Yes. We always want to be in crowd level. We donít want to be separated from the crowd. We want the crowd to be a part of the show. We try to do kind of a party, you know what I mean? We want everybody to dance and be around us, and we want to feel the audience from very close. We donít want to be on stage and get separated from the audience. If we play in a bigger venue, and itís really packed, we must be on the stage because thereís no place for us and nobody can see us. So when we play in big venues, we sometimes play on the stage. And after some songs we go down to the audience and play with it. But usually we play on the floor and want to be a part with the audience and feel the power of the people, you know what I mean? Be one body with everybody thatís there.

Has that escalated at all since you started, gotten more extreme?

Weíre trying to improve our show, so every tour weíve got things that... We donít think about the show at home. We donít say, ďAlright, now weíre going to do this.Ē Itís happened during the shows. We improve ourselves. Itís happened with the performance and also with the music. Thatís things that weíre thinking about during the shows to improve the shows.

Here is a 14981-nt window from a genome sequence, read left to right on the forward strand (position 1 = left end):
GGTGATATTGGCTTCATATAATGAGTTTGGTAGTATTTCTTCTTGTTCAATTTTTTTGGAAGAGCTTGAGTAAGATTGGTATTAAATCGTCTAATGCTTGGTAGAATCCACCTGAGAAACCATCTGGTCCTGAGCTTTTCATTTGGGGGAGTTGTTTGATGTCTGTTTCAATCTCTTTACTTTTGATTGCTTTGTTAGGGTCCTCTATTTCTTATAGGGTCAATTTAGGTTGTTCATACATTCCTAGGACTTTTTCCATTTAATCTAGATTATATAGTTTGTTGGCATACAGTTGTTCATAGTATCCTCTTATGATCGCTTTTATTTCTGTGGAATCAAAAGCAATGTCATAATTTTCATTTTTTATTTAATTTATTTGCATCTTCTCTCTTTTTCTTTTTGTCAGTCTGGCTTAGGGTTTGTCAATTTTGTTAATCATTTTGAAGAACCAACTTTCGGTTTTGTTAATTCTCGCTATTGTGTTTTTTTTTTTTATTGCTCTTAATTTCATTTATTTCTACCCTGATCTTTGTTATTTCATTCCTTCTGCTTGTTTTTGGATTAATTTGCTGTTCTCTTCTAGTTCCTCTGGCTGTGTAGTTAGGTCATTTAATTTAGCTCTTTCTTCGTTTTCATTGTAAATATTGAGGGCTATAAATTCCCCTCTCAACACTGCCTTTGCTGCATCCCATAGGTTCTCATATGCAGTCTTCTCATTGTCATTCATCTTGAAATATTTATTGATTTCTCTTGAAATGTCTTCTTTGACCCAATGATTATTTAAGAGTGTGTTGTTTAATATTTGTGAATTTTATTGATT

Does that confrontational nature stem from living in such a volatile part of the world?

Umm, I donít think so. Tel Aviv is a really quiet city. Thereís no bombing in Tel Aviv. Itís kind of a normal city. Itís not like a city in the United States because itís in Israel, but thereís a lot of parts in Israel that are similar to European cities. Thereís clubs and bars. Tel Avivís a great city. This situation, it doesnít influence our show. The fact that we are Israelis and weíre born in the Middle East and Israel, that influences our show because this is our culture. Itís a different culture than in America. But not the part of the bombs. The part of the weather and things like that.

What is the music scene like in Tel Aviv? Is it comparable to what youíd find in an American city or a European city?